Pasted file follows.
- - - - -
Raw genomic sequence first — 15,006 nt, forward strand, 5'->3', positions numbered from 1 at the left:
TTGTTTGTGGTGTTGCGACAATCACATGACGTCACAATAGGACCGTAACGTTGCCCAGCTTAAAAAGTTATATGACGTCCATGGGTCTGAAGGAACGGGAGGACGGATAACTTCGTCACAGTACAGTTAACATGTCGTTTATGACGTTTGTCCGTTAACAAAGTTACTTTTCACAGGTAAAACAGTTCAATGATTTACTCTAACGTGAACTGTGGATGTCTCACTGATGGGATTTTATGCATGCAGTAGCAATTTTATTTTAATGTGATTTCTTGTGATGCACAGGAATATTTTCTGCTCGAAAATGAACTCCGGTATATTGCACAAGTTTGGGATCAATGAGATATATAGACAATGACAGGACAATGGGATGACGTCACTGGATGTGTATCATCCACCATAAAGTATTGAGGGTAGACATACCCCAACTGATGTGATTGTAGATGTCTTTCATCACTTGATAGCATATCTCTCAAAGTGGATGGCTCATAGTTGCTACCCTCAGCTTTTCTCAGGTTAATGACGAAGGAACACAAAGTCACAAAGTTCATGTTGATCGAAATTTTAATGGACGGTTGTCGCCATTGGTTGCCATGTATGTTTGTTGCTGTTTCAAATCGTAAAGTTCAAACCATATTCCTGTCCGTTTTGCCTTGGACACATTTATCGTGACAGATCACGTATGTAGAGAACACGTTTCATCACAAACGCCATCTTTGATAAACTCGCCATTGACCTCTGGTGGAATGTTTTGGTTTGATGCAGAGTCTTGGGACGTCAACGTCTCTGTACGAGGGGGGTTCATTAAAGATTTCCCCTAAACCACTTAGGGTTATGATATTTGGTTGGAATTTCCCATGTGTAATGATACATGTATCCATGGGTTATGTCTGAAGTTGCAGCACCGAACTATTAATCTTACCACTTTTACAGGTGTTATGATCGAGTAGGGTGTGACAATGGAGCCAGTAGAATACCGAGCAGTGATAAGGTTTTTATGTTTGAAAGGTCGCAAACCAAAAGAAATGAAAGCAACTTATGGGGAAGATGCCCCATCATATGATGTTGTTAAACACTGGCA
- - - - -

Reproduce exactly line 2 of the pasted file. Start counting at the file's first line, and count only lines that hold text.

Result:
TTGTTTGTGGTGTTGCGACAATCACATGACGTCACAATAGGACCGTAACGTTGCCCAGCTTAAAAAGTTATATGACGTCCATGGGTCTGAAGGAACGGGAGGACGGATAACTTCGTCACAGTACAGTTAACATGTCGTTTATGACGTTTGTCCGTTAACAAAGTTACTTTTCACAGGTAAAACAGTTCAATGATTTACTCTAACGTGAACTGTGGATGTCTCACTGATGGGATTTTATGCATGCAGTAGCAATTTTATTTTAATGTGATTTCTTGTGATGCACAGGAATATTTTCTGCTCGAAAATGAACTCCGGTATATTGCACAAGTTTGGGATCAATGAGATATATAGACAATGACAGGACAATGGGATGACGTCACTGGATGTGTATCATCCACCATAAAGTATTGAGGGTAGACATACCCCAACTGATGTGATTGTAGATGTCTTTCATCACTTGATAGCATATCTCTCAAAGTGGATGGCTCATAGTTGCTACCCTCAGCTTTTCTCAGGTTAATGACGAAGGAACACAAAGTCACAAAGTTCATGTTGATCGAAATTTTAATGGACGGTTGTCGCCATTGGTTGCCATGTATGTTTGTTGCTGTTTCAAATCGTAAAGTTCAAACCATATTCCTGTCCGTTTTGCCTTGGACACATTTATCGTGACAGATCACGTATGTAGAGAACACGTTTCATCACAAACGCCATCTTTGATAAACTCGCCATTGACCTCTGGTGGAATGTTTTGGTTTGATGCAGAGTCTTGGGACGTCAACGTCTCTGTACGAGGGGGGTTCATTAAAGATTTCCCCTAAACCACTTAGGGTTATGATATTTGGTTGGAATTTCCCATGTGTAATGATACATGTATCCATGGGTTATGTCTGAAGTTGCAGCACCGAACTATTAATCTTACCACTTTTACAGGTGTTATGATCGAGTAGGGTGTGACAATGGAGCCAGTAGAATACCGAGCAGTGATAAGGTTTTTATGTTTGAAAGGTCGCAAACCAAAAGAAATGAAAGCAACTTATGGGGAAGATGCCCCATCATATGATGTTGTTAAACACTGGCA